How to Choose a Meaningful Chinese Name

How to Choose a Meaningful Chinese Name
By Leon Long
China Expert

For names, some like Shakespeare’s Juliet believes “A rose by any other name would smell as sweet”. But Chinese believe that a name goes beyond identifying a person. It is a label that will be associated with and even define a person.

Most parents choose names based on the following principles: meaning, special significance, family connection, and/or sound. Chinese parents also consider these things when naming their baby boy or girl. But on top of that, Chinese parents have to consider the Chinese characters that make up the name.

It is not uncommon for an adult to change his or her name in the hope of good fortune or better health.

No matter if you want to adopt a Chinese name or not, I hope this article will help you to learn more about the Chinese name culture in China.

Introduction of Chinese Name

Like in most cultures, there are two parts for a Chinese name, the surname and given name, but unlike English, we put surname before the given name.

Chinese Name

Traditionally, Chinese people have at least two names, the ming (given name), given by the parents or grandparents at the time of birth. Another name is called zi (courtesy name), given at the age of 20 for males and 15 for females. It is a symbol of adulthood and marriage for the female. It could be given either by the parents or by a teacher. One also may adopt a courtesy name by himself. It is polite to call other people by his or her courtesy name rather than the given name. But the courtesy name custom was abolished during the fall of the Qing dynasty in 1911 and is no longer done.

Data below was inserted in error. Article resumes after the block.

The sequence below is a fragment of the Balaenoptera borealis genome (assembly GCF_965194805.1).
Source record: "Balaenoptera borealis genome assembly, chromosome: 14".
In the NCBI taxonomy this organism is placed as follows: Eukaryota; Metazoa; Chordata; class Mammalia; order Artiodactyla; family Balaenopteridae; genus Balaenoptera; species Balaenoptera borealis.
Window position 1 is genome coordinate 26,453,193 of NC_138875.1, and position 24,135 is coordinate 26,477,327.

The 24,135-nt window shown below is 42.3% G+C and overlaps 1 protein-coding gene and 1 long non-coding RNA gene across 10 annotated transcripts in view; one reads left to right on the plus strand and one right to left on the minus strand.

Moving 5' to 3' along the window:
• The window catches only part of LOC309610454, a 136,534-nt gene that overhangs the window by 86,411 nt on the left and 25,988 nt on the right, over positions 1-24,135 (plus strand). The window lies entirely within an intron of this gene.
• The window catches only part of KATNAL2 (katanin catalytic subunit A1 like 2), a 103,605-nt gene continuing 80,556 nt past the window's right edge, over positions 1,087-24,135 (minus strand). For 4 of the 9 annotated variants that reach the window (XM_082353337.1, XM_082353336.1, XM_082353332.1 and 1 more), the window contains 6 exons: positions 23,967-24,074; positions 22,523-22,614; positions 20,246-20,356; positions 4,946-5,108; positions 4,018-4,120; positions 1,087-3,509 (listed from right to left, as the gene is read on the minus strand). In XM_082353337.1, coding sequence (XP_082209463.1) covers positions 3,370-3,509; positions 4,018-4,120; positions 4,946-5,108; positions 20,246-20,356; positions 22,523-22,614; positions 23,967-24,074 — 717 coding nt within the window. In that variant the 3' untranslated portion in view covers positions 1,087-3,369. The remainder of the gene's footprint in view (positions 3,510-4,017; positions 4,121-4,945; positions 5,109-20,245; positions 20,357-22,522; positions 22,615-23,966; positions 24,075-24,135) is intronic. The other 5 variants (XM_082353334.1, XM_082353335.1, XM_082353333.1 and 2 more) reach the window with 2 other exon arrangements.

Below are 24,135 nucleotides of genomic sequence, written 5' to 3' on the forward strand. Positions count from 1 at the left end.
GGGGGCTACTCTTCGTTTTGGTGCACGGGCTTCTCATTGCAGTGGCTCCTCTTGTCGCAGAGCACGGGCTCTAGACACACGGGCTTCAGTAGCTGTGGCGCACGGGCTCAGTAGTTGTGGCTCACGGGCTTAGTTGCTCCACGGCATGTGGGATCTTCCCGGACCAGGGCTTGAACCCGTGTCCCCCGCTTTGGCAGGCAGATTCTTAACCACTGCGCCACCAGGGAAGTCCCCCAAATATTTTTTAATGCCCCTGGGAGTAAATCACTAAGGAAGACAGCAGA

For a Chinese name, normally there are 2 to 6 characters, with the most common names having 2 or 3 characters. The family names are normally one character, but some family names may have two characters like Sima, Ouyang, and Shangguan. Traditionally, Chinese given names are structured by a two-character pattern. The first part is the generic name that is shared by all members of a generation, and the last character is given to the person. For example, Mao Zedong has two brothers: Mao Zemin and Mao Zetan. Ze is their generation name. The generation names are usually given by the forefathers, who chose them from a poem or found their own and put them in the genealogy for their descendants to use. For this reason, it is possible to know the relationships between the family relatives by just looking at their names.

Nowadays many young Chinese don’t have a generic name. The new trend is combining parents’ family names to create a new family name for their children. That’s why you can find many children with 4 characters in their name.

How do Chinese people name their kids?